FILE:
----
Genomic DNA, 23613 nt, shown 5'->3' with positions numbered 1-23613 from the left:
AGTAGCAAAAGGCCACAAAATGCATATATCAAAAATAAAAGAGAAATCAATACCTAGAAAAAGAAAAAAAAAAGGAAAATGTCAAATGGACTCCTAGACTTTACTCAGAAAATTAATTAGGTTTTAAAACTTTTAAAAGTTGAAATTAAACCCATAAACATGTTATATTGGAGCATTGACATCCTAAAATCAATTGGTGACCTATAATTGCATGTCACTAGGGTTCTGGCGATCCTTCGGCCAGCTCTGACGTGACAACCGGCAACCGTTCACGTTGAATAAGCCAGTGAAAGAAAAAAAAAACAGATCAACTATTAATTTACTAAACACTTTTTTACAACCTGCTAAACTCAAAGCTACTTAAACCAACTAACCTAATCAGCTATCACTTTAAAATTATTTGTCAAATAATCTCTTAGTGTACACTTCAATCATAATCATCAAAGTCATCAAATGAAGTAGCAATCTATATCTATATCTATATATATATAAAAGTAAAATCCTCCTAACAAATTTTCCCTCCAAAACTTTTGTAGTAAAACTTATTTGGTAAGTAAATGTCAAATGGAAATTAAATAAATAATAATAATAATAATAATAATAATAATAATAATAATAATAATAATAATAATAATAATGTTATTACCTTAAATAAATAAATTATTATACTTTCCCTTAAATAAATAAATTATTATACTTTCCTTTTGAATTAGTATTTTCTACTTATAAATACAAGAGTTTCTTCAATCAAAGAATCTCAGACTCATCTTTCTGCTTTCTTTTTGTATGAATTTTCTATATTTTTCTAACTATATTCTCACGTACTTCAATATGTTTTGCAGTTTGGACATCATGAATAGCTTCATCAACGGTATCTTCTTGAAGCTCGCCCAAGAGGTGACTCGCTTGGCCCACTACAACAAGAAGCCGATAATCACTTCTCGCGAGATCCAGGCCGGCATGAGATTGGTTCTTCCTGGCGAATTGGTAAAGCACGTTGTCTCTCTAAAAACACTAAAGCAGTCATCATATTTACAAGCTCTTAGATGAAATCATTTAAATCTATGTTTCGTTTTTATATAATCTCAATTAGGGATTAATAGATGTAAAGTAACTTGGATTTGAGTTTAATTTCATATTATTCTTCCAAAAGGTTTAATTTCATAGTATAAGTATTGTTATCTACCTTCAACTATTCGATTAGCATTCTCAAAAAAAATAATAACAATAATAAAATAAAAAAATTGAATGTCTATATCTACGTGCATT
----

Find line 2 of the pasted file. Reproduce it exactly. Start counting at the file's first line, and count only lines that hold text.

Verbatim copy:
AGTAGCAAAAGGCCACAAAATGCATATATCAAAAATAAAAGAGAAATCAATACCTAGAAAAAGAAAAAAAAAAGGAAAATGTCAAATGGACTCCTAGACTTTACTCAGAAAATTAATTAGGTTTTAAAACTTTTAAAAGTTGAAATTAAACCCATAAACATGTTATATTGGAGCATTGACATCCTAAAATCAATTGGTGACCTATAATTGCATGTCACTAGGGTTCTGGCGATCCTTCGGCCAGCTCTGACGTGACAACCGGCAACCGTTCACGTTGAATAAGCCAGTGAAAGAAAAAAAAAACAGATCAACTATTAATTTACTAAACACTTTTTTACAACCTGCTAAACTCAAAGCTACTTAAACCAACTAACCTAATCAGCTATCACTTTAAAATTATTTGTCAAATAATCTCTTAGTGTACACTTCAATCATAATCATCAAAGTCATCAAATGAAGTAGCAATCTATATCTATATCTATATATATATAAAAGTAAAATCCTCCTAACAAATTTTCCCTCCAAAACTTTTGTAGTAAAACTTATTTGGTAAGTAAATGTCAAATGGAAATTAAATAAATAATAATAATAATAATAATAATAATAATAATAATAATAATAATAATAATAATAATAATGTTATTACCTTAAATAAATAAATTATTATACTTTCCCTTAAATAAATAAATTATTATACTTTCCTTTTGAATTAGTATTTTCTACTTATAAATACAAGAGTTTCTTCAATCAAAGAATCTCAGACTCATCTTTCTGCTTTCTTTTTGTATGAATTTTCTATATTTTTCTAACTATATTCTCACGTACTTCAATATGTTTTGCAGTTTGGACATCATGAATAGCTTCATCAACGGTATCTTCTTGAAGCTCGCCCAAGAGGTGACTCGCTTGGCCCACTACAACAAGAAGCCGATAATCACTTCTCGCGAGATCCAGGCCGGCATGAGATTGGTTCTTCCTGGCGAATTGGTAAAGCACGTTGTCTCTCTAAAAACACTAAAGCAGTCATCATATTTACAAGCTCTTAGATGAAATCATTTAAATCTATGTTTCGTTTTTATATAATCTCAATTAGGGATTAATAGATGTAAAGTAACTTGGATTTGAGTTTAATTTCATATTATTCTTCCAAAAGGTTTAATTTCATAGTATAAGTATTGTTATCTACCTTCAACTATTCGATTAGCATTCTCAAAAAAAATAATAACAATAATAAAATAAAAAAATTGAATGTCTATATCTACGTGCATT